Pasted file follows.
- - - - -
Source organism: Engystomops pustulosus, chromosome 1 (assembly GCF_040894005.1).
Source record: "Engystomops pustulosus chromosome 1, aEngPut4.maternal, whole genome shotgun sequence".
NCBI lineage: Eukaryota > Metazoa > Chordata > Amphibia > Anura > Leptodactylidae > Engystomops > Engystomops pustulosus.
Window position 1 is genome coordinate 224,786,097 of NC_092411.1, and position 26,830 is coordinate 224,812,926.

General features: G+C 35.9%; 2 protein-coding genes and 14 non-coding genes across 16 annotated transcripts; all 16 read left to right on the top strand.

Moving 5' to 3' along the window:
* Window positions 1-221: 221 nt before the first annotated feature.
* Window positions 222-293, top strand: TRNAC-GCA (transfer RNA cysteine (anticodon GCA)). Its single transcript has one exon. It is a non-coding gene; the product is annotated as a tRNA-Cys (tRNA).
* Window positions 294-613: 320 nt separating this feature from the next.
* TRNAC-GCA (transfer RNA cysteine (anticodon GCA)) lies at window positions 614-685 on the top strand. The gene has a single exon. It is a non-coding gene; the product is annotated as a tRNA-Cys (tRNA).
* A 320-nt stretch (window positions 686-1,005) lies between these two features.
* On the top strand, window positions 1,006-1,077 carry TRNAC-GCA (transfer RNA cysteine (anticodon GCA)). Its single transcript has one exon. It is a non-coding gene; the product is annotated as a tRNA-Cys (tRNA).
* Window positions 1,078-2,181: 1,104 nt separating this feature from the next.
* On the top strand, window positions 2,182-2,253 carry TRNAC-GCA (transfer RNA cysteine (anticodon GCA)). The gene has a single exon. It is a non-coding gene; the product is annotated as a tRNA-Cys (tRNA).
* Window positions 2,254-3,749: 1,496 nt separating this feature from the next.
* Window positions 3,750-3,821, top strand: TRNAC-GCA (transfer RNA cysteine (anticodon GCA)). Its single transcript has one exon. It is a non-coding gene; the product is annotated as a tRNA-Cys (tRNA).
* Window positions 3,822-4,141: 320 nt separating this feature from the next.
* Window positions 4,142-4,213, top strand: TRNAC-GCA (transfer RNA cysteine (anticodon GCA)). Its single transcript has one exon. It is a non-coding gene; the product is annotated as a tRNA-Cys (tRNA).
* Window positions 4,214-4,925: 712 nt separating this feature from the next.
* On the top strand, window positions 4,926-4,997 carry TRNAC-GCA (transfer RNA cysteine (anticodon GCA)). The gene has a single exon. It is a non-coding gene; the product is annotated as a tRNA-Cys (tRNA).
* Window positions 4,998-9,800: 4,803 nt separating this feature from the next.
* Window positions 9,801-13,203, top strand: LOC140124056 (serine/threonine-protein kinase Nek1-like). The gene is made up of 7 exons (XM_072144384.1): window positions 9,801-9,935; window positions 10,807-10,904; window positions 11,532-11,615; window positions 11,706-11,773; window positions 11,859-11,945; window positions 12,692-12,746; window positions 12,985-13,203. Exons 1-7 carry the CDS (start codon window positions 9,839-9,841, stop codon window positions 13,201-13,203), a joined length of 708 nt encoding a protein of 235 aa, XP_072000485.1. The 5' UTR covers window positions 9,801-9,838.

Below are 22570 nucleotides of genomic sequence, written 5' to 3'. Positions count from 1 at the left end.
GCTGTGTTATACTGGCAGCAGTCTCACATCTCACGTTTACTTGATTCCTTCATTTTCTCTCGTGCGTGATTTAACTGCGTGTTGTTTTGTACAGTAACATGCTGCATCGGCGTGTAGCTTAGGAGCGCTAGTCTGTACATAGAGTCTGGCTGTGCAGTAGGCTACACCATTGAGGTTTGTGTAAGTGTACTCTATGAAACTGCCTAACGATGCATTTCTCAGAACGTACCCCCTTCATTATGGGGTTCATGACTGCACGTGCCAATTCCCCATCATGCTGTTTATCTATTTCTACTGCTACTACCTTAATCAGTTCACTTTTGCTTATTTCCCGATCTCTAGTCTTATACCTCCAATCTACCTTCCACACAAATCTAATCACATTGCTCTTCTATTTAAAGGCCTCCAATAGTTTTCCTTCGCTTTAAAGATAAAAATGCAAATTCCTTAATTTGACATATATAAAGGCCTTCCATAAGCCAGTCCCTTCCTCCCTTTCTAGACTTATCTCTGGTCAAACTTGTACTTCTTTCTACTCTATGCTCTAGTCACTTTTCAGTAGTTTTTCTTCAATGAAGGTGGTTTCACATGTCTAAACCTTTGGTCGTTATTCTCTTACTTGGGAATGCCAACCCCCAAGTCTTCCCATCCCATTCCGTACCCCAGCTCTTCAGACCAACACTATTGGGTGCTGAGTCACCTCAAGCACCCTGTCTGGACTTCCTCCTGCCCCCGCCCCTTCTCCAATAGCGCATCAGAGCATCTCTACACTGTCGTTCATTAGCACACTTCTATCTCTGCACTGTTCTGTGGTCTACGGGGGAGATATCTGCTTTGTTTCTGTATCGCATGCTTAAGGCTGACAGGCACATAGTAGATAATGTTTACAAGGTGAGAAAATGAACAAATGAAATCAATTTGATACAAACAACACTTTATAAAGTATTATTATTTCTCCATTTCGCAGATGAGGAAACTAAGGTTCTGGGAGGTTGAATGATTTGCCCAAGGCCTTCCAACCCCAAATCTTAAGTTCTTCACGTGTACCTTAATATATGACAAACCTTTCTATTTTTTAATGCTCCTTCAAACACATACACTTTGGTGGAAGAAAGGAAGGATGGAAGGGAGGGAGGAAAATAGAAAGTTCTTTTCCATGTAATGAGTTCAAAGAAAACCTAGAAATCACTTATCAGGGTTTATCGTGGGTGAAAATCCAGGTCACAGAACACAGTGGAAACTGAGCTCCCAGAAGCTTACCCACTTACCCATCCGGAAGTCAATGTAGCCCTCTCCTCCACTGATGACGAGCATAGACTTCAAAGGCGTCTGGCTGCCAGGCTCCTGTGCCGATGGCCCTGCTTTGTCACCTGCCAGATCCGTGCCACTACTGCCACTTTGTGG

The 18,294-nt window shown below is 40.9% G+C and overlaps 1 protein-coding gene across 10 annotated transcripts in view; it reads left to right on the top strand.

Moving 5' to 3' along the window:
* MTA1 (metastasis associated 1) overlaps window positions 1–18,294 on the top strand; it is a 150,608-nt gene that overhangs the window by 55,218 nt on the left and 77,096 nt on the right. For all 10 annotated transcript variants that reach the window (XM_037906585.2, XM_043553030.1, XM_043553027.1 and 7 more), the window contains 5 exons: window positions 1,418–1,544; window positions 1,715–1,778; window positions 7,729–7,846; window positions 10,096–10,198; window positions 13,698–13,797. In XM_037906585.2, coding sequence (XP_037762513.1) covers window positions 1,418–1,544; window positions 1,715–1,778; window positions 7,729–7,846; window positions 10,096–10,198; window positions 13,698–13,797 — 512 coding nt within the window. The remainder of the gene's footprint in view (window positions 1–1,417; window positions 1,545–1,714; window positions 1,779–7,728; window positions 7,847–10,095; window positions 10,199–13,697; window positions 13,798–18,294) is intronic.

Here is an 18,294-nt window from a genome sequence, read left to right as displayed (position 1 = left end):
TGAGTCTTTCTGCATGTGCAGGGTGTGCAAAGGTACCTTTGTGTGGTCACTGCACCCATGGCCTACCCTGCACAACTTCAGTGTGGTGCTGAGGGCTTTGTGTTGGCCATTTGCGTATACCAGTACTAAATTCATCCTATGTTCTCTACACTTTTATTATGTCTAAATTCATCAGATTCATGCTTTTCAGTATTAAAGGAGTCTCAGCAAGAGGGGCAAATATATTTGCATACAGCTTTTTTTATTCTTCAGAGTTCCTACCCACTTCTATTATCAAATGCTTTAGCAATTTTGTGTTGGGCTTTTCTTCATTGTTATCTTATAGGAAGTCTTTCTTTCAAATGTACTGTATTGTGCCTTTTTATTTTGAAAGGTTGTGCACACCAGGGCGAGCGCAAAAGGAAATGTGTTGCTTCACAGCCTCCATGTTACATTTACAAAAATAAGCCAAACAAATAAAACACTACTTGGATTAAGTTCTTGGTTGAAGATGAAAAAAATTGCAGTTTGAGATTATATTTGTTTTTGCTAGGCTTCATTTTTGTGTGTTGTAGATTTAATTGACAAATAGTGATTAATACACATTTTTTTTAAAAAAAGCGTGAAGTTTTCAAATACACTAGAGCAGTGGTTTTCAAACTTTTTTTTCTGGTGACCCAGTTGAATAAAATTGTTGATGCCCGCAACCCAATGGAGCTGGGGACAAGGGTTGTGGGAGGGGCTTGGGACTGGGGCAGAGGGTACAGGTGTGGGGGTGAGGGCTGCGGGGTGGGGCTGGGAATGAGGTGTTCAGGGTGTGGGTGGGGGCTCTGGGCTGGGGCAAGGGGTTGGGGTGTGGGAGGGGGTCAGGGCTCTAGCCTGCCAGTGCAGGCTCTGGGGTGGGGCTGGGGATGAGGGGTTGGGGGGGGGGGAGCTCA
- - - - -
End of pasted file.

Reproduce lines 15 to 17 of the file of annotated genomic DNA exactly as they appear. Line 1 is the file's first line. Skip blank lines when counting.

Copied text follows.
* Window positions 2,254-3,749: 1,496 nt separating this feature from the next.
* Window positions 3,750-3,821, top strand: TRNAC-GCA (transfer RNA cysteine (anticodon GCA)). Its single transcript has one exon. It is a non-coding gene; the product is annotated as a tRNA-Cys (tRNA).
* Window positions 3,822-4,141: 320 nt separating this feature from the next.